I often exchange files from my Linux desktop to my smartphone and other computers on the network. If I want to share files between a mobile and a desktop PC, I mostly use KDE Connect. For sharing files between two Linux desktops, I use Croc. While looking for more file sharing utilities, I came across Snapdrop. Oh boy, it is awesome! I’m so glad I found it. For those wondering, Snapdrop is a simple, progressive web application to easily share files between multiple devices on the same network via a web browser.
It doesn’t matter which device or OS you use. Snapdrop can able to share files across multiple platforms as long as all the devices are in the same network. For example, you can transfer files from an Android phone to a Linux desktop or share files from your iPhone to a Windows system or share files between two mobile devices. Snapdrop just works out of the box without any configuration or setup.
Transferring files using Snapdrop is safe and secure! It will not upload your files to any server. Snapdrop uses a peer-to-peer (P2P) connection if WebRTC is supported by the browser. It simply finds the devices on the network and transfers the files locally via wifi. Since the files are sent using WebRTC, all of your files will be encrypted while being sent between the devices. In browsers that don’t support WebRTC, Snapdrop uses a Web Sockets fallback to transfer files and connects the clients with a stream.
Snapdrop is a web-based application, so you don’t even need to install it. All you need is just a web browser, for example Google Chrome or Mozilla Firefox. It is also self-hostable. You can host it on your computer and share files instantly with other devices. What more you want?
Snapdrop is considered as a minimal, web-based replacement for Apple’s AirDrop local file sharing utility. You can call it a HTML5-clone of AirDrop. The one caveat is that all devices should be on the same network. In contrast to Snapdrop, AirDrop works regardless of network and available by default in stock iOS.
Share Files Between Multiple Devices Using Snapdrop Via Web Browser
As stated already, Snapdrop doesn’t require any installation! Open Snapdrop website by clicking on the following button from your desktop or mobile devices.
The Snapdrop website will now open in your default web browser. A random name will be assigned to your device.
As you see at the bottom middle of the Snapdrop site, my device name is “Turquoise Ferret”. Each time you open the Snapdrop site, a new random name will be given to your device.
Now, Open Snapdrop site in all other devices as well. As soon as the Snapdrop site is opened in other devices, you will see the name of all devices in each other’s browser window. Have a look at the following screenshot. I have opened Snapdrop site in my desktop PC and tablet PC. Both devices are visible in each other’s browser.
Here is how Snapdrop looks like in a Tablet PC:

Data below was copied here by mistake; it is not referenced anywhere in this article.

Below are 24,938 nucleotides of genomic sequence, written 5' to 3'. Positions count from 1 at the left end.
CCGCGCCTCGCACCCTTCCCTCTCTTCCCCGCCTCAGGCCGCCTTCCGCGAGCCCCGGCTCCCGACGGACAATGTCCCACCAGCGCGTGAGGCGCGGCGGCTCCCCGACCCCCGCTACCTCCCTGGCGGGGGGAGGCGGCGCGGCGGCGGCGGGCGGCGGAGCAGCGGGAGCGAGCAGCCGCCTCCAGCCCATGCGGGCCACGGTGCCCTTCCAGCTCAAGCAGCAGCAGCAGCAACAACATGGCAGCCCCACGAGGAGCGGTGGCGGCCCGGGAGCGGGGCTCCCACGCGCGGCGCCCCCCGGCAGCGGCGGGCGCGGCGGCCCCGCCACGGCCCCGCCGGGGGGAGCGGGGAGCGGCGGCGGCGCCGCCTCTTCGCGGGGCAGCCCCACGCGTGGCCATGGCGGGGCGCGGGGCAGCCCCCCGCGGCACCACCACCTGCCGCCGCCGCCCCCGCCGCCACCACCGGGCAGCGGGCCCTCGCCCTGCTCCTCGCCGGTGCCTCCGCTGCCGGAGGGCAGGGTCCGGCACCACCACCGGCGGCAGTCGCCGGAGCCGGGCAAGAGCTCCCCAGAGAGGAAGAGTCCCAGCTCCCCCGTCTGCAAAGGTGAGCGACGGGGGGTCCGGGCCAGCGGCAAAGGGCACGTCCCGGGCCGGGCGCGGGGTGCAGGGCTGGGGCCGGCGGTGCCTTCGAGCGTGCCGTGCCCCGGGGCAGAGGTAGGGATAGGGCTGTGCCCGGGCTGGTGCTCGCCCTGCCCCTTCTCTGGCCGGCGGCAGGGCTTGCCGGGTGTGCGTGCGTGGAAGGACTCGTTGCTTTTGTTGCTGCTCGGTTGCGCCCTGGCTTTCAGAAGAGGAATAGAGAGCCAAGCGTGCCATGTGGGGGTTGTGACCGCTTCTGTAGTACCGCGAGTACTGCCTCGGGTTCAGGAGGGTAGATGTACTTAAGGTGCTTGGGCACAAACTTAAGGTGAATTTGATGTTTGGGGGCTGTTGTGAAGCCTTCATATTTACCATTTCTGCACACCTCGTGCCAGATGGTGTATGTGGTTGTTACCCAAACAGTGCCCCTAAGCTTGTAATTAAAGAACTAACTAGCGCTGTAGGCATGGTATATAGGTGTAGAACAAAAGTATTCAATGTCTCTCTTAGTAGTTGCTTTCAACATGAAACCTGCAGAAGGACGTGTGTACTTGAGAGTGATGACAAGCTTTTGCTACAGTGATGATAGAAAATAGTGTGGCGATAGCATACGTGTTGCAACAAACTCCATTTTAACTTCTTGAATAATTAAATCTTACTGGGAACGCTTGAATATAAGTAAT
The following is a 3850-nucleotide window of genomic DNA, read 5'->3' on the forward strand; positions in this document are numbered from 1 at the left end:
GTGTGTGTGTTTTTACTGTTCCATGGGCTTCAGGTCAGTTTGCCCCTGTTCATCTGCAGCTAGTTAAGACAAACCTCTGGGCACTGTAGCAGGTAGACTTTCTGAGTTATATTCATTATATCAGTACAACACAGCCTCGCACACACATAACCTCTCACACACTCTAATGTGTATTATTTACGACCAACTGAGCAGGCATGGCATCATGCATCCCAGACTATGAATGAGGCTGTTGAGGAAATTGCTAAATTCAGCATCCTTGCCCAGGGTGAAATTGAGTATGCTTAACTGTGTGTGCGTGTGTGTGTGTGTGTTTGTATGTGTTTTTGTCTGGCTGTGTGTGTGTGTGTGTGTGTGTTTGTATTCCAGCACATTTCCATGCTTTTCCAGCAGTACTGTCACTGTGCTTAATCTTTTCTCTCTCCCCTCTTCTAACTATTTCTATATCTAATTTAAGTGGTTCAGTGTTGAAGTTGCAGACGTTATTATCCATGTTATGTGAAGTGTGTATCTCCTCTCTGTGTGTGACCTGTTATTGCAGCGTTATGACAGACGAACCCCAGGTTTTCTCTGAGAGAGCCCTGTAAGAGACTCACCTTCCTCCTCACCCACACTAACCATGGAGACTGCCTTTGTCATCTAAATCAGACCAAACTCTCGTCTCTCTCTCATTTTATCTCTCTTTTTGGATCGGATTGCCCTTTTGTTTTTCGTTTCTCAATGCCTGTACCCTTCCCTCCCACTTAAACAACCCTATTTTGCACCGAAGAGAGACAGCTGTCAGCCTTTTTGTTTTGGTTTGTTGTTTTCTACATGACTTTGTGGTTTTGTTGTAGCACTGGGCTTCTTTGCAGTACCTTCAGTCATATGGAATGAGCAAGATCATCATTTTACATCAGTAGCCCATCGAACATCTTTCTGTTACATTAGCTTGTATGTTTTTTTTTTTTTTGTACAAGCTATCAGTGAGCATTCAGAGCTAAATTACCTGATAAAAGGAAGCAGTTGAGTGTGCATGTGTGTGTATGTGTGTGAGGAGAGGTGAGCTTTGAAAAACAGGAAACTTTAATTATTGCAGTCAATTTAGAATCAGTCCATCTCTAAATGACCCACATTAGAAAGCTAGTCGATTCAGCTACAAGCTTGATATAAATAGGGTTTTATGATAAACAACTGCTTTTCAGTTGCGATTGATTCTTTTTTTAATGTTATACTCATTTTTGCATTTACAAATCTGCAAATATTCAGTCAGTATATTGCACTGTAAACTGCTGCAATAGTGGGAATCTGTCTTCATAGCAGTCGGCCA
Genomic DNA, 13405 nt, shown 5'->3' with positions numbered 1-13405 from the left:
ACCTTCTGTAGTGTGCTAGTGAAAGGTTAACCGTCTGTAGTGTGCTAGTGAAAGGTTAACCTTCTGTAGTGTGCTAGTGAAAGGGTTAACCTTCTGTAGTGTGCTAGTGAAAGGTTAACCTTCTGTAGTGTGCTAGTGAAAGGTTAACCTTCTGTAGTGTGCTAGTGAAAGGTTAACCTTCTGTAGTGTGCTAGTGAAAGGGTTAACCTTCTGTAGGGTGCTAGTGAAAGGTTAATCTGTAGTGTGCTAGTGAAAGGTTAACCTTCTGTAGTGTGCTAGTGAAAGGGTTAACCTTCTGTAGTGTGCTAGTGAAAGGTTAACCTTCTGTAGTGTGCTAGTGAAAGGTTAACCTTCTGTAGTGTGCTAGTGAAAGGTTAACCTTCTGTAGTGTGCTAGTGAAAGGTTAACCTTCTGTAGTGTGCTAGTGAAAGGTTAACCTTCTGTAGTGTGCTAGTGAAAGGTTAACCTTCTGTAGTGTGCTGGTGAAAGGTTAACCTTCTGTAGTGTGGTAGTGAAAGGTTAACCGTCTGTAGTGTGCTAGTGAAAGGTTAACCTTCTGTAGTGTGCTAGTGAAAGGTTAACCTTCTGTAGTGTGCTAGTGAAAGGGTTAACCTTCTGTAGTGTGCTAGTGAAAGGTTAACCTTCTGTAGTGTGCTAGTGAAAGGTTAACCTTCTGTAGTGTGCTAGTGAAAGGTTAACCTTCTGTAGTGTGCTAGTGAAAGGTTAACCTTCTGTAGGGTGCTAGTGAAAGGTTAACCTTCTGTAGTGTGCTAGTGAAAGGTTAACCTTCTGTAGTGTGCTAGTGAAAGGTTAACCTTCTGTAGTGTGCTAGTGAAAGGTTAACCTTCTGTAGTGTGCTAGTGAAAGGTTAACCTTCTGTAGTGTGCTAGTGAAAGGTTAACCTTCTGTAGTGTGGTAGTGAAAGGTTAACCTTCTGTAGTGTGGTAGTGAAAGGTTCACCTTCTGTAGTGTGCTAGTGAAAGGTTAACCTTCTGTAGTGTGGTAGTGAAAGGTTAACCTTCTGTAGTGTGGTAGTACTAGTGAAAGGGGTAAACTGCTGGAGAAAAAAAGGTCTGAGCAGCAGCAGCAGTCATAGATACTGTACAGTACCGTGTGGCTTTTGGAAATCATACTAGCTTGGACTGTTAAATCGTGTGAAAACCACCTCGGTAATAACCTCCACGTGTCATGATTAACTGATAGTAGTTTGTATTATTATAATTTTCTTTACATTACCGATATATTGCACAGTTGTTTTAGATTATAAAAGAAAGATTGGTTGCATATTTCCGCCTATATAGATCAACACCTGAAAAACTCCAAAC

As you can see in the above screenshot, the name of my tablet PC is “Pink Rooster”. The device shown at the middle of the screen is my Desktop PC.
This is what Snapdrop lools like in a Desktop PC:
If you access Snapdrop site on a third device, the name of that device will also appear in all other devices too.
Once the device appears in the browser session, just click on it to attach, choose file that you want to share. A file download notification message will appear on the other device. You can either accept and download the file or ignore it. It is that simple! No more sign-ups, no more installation!
Snapdrop can also share text messages between devices.
To share a text message, right click on the device and type your message and hit the Send button.
It could be useful while sharing an URL between two computers or mobile devices.
The official Snapdrop site has been built using the following technologies:
You can also self-host it on your own server using Docker. Install Docker with Docker compose on your system. We have already posted Docker installation steps for Ubuntu and CentOS in the following links.
After installing Docker, clone the Snapdrop repository:
$ git clone https://github.com/RobinLinus/snapdrop.git
This commands clones the contents of Snapdrop repository in a local directory named “snapdrop” in the current directory. Cd into the cloned directory:
$ cd snapdrop
Start the Snapdrop container instance using command:
$ docker-compose up -d
Now open your web browser and navigate to
To restart the container, run this command:
$ docker-compose restart
To stop the container, run:
$ docker-compose stop
For more details, refer the Snapdrop project’s github page.
Personally, I have been using Snapdrop to quickly share screenshots and URLs between my mobile and my Ubuntu desktop PC. It works fine all the time. As far as I tested, there are currently no limits on how many files I can share or the size of the file. If you are looking for a dead-simple file sharing utility for your mobile or desktop system, Snapdrop might be a good choice!